Most physicians initiate treatment with antipyretics if the child has a fever of more than 101°F (38.3°C), or if the childs comfort level could be improved. In general, fevers in children do not last for an extended period of time, are benign, and can actually protect the child.
When should fever medication be administered?
Medication isnt needed. Call the doctor if the fever is accompanied by a severe headache, stiff neck, shortness of breath, or other unusual signs or symptoms. If youre uncomfortable, take acetaminophen (Tylenol, others), ibuprofen (Advil, Motrin IB, others) or aspirin.
At what temp should you give a child medicine?
Dont give your child medicine if he or she is between 3 months and 3 years of age and has a temperature of 102°F or lower. If your child is achy and fussy, and his or her temperature is above 102°F (38.8°C), you may want to give him or her acetaminophen.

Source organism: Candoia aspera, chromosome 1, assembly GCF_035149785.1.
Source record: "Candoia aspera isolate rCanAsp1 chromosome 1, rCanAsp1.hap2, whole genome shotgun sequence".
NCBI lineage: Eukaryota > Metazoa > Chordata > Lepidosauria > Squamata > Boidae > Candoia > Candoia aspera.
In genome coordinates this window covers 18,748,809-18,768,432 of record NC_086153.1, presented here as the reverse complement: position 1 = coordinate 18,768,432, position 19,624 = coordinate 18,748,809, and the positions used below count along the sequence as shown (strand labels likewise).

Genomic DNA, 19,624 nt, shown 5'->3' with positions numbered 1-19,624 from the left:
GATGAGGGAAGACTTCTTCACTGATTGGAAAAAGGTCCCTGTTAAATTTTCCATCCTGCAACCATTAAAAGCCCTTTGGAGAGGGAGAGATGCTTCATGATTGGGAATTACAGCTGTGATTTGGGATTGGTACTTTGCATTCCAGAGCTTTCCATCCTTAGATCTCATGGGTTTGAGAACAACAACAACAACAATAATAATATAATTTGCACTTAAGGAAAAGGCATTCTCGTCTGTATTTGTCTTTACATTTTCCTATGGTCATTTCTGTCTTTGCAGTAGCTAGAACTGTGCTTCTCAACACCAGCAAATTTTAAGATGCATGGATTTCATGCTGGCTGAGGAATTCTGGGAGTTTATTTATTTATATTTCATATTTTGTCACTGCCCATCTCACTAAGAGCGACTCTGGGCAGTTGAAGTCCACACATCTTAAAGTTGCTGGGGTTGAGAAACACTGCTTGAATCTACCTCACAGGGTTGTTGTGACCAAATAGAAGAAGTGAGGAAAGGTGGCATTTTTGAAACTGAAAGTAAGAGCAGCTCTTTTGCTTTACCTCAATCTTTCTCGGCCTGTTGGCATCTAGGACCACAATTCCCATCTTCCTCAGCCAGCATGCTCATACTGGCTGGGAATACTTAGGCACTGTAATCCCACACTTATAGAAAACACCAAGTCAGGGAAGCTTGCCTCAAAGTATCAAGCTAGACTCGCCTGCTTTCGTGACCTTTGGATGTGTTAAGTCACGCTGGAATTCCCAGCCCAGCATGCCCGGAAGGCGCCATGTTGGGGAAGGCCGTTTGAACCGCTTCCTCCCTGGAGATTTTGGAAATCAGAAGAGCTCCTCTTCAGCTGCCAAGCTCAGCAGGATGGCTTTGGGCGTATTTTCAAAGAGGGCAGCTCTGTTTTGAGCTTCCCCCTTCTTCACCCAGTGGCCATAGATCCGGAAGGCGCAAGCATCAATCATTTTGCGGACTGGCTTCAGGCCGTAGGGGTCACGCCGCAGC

How do antipyretics work to reduce fever?
An antipyretic (/ˌæntipaɪˈrɛtɪk/, from anti- against and pyretic feverish) is a substance that reduces fever. Antipyretics cause the hypothalamus to override a prostaglandin-induced increase in temperature. The body then works to lower the temperature, which results in a reduction in fever.
What is the treatment for pyrexia?
Antipyretic agents, mainly paracetamol and NSAIDs, and physical cooling methods can be used to control pyrexia. Cooling with surface devices is usually preferred for fever control while endovascular methods are more commonly restricted to therapeutic hypothermia.
When do you treat pyrexia?
From the reported findings discussed in this review, treating pyrexia appears to be beneficial in septic shock, out of hospital cardiac arrest and acute brain injury. Multiple therapeutic options are available for managing pyrexia, with precise targeted temperature management now possible.